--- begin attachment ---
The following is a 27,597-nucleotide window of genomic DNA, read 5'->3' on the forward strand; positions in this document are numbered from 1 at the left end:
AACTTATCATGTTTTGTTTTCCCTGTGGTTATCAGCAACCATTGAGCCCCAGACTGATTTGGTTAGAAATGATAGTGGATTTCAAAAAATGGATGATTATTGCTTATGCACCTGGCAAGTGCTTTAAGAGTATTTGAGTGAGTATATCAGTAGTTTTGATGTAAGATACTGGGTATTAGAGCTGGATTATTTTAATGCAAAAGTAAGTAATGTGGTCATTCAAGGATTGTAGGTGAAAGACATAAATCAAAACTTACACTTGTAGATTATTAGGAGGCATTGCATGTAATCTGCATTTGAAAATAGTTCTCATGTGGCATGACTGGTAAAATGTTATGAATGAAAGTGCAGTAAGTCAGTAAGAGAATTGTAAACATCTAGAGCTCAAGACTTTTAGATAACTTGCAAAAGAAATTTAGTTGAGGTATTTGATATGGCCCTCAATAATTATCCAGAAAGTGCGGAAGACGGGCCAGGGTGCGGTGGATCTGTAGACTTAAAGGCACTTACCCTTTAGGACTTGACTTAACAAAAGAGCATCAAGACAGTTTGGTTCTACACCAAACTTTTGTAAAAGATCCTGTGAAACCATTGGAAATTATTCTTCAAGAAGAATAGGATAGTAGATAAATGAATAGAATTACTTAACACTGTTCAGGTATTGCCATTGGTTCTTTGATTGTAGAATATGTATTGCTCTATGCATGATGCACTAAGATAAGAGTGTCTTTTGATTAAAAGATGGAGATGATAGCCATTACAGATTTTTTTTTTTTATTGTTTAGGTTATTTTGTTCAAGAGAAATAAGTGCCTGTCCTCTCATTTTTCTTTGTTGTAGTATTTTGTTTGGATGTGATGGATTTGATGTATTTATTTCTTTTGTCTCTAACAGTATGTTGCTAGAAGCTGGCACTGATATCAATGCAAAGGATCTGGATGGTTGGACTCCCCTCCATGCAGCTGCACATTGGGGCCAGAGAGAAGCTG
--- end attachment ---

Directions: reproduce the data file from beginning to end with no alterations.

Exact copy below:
The following is a 27,597-nucleotide window of genomic DNA, read 5'->3' on the forward strand; positions in this document are numbered from 1 at the left end:
AACTTATCATGTTTTGTTTTCCCTGTGGTTATCAGCAACCATTGAGCCCCAGACTGATTTGGTTAGAAATGATAGTGGATTTCAAAAAATGGATGATTATTGCTTATGCACCTGGCAAGTGCTTTAAGAGTATTTGAGTGAGTATATCAGTAGTTTTGATGTAAGATACTGGGTATTAGAGCTGGATTATTTTAATGCAAAAGTAAGTAATGTGGTCATTCAAGGATTGTAGGTGAAAGACATAAATCAAAACTTACACTTGTAGATTATTAGGAGGCATTGCATGTAATCTGCATTTGAAAATAGTTCTCATGTGGCATGACTGGTAAAATGTTATGAATGAAAGTGCAGTAAGTCAGTAAGAGAATTGTAAACATCTAGAGCTCAAGACTTTTAGATAACTTGCAAAAGAAATTTAGTTGAGGTATTTGATATGGCCCTCAATAATTATCCAGAAAGTGCGGAAGACGGGCCAGGGTGCGGTGGATCTGTAGACTTAAAGGCACTTACCCTTTAGGACTTGACTTAACAAAAGAGCATCAAGACAGTTTGGTTCTACACCAAACTTTTGTAAAAGATCCTGTGAAACCATTGGAAATTATTCTTCAAGAAGAATAGGATAGTAGATAAATGAATAGAATTACTTAACACTGTTCAGGTATTGCCATTGGTTCTTTGATTGTAGAATATGTATTGCTCTATGCATGATGCACTAAGATAAGAGTGTCTTTTGATTAAAAGATGGAGATGATAGCCATTACAGATTTTTTTTTTTTATTGTTTAGGTTATTTTGTTCAAGAGAAATAAGTGCCTGTCCTCTCATTTTTCTTTGTTGTAGTATTTTGTTTGGATGTGATGGATTTGATGTATTTATTTCTTTTGTCTCTAACAGTATGTTGCTAGAAGCTGGCACTGATATCAATGCAAAGGATCTGGATGGTTGGACTCCCCTCCATGCAGCTGCACATTGGGGCCAGAGAGAAGCTG